Professor Ellen Thomas of Yale University presents the first lecture of the Tsaihwa "James" Chow lecture series, 'Life and Death in the Deep Sea: Asteroid Impact and Carbon Cycle Disturbance.'
The deep oceans are the largest habitat on Earth, thus its environmental changes must be global changes. Many species of deep-sea benthic foraminifera, unicellular eukaryote organisms, form a shell, and this group is an important of deep-sea meiofauna. Benthic foraminiferal assemblages and morphology provide information on deep-sea environmental change as ‘felt’ by biota, while stable isotope and trace element proxies measured on their calcium carbonate shells provide information on how the environment changed (e.g., temperature, oxygenation, ocean circulation, productivity). Deep-sea benthic foraminifera are efficient dispersers throughout their large habitat due to their mobile propagules, so that one would expect them to be close to immune to major extinction events. Deep-sea benthic foraminifera indeed did not suffer extinction during the asteroid impact (possibly combined with volcanic activity) at the end of the Cretaceous, but were severely affected during the carbon cycle disturbance 10 million years later, at the end of the Paleocene, whereas the reverse is true for planktic foraminifera, which live in the upper water column. I will look into the decoupling of planktic and benthic extinctions, environmental changes during both events, and the effects of varying rates of change on biota.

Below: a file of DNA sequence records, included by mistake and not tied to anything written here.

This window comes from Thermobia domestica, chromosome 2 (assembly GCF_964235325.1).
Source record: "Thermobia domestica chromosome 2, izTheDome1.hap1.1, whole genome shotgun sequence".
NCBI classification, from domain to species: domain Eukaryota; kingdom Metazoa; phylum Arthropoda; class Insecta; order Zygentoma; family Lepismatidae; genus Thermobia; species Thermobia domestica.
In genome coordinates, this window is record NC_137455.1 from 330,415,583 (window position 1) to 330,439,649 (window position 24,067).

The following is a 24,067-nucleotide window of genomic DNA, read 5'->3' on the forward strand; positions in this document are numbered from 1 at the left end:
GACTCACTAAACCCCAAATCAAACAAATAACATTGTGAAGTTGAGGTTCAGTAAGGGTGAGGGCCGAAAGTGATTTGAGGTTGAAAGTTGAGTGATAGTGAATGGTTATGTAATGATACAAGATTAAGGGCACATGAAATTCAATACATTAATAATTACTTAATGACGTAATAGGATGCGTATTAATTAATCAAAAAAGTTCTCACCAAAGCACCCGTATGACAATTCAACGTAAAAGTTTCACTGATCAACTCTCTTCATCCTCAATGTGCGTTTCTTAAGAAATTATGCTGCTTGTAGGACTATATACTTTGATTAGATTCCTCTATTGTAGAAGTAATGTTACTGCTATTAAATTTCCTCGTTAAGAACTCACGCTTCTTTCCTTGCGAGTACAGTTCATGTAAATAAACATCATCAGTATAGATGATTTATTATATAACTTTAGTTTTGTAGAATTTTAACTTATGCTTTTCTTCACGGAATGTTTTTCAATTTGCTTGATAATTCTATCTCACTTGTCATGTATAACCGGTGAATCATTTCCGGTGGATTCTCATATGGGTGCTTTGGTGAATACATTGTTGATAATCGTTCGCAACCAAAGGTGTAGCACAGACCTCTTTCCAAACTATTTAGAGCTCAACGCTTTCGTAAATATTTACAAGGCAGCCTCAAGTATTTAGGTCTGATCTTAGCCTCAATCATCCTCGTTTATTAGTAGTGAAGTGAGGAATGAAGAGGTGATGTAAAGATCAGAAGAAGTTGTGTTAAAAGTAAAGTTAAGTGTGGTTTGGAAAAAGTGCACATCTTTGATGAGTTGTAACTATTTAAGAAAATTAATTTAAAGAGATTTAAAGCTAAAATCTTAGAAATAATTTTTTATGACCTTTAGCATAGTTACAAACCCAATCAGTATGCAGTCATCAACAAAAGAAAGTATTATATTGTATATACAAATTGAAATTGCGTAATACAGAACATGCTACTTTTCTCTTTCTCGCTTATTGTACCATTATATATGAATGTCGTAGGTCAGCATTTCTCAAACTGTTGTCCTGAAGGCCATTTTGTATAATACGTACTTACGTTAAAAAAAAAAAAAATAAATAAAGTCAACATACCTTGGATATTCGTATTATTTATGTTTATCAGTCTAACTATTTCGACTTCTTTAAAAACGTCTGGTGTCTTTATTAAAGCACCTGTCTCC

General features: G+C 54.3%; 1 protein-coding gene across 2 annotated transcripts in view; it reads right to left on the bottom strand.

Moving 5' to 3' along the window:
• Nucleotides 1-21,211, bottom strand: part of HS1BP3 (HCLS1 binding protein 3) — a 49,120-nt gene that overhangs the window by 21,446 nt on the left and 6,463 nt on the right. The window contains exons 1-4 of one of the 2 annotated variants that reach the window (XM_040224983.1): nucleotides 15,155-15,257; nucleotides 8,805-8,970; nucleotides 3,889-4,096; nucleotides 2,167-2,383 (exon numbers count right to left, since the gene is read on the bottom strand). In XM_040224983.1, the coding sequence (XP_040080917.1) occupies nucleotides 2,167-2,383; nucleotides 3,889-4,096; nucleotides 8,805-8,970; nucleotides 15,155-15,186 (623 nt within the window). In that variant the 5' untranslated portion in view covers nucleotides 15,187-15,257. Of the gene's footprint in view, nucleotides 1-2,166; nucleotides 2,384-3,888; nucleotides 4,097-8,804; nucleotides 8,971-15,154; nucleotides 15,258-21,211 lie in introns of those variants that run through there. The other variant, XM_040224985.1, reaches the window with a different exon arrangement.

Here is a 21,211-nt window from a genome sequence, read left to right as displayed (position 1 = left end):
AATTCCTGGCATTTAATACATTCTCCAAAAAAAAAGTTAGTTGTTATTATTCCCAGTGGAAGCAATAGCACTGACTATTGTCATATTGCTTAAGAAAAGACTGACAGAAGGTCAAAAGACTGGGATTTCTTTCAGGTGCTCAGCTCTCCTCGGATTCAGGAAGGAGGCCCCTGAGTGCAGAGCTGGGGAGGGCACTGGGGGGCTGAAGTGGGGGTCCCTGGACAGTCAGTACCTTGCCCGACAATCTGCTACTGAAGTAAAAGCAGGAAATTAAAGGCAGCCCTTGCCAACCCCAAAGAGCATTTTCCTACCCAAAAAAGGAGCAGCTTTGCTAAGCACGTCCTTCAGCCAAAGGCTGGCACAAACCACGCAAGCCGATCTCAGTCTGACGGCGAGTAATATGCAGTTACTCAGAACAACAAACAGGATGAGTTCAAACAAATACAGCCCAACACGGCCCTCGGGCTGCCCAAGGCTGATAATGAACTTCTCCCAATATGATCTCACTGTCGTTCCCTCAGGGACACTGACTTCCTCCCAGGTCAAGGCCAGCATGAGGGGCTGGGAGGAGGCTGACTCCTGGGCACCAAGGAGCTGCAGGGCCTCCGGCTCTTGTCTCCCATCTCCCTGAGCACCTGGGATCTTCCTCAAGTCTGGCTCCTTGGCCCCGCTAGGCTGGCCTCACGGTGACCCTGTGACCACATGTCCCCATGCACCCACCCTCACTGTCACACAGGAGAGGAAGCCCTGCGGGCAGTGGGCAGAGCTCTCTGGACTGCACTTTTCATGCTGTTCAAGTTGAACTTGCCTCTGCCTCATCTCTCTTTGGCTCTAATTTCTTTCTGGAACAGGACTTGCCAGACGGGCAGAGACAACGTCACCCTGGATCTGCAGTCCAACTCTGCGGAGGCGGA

Learn more about Dr. Thomas: https://people.earth.yale.edu/profile/ellen-thomas/about
The lecture series is named for Dr. Tsaihwa J. Chow, a geochemist with a long association with Scripps who died in 2006.
Pizza 12:00 PM | Talk 12:30 PM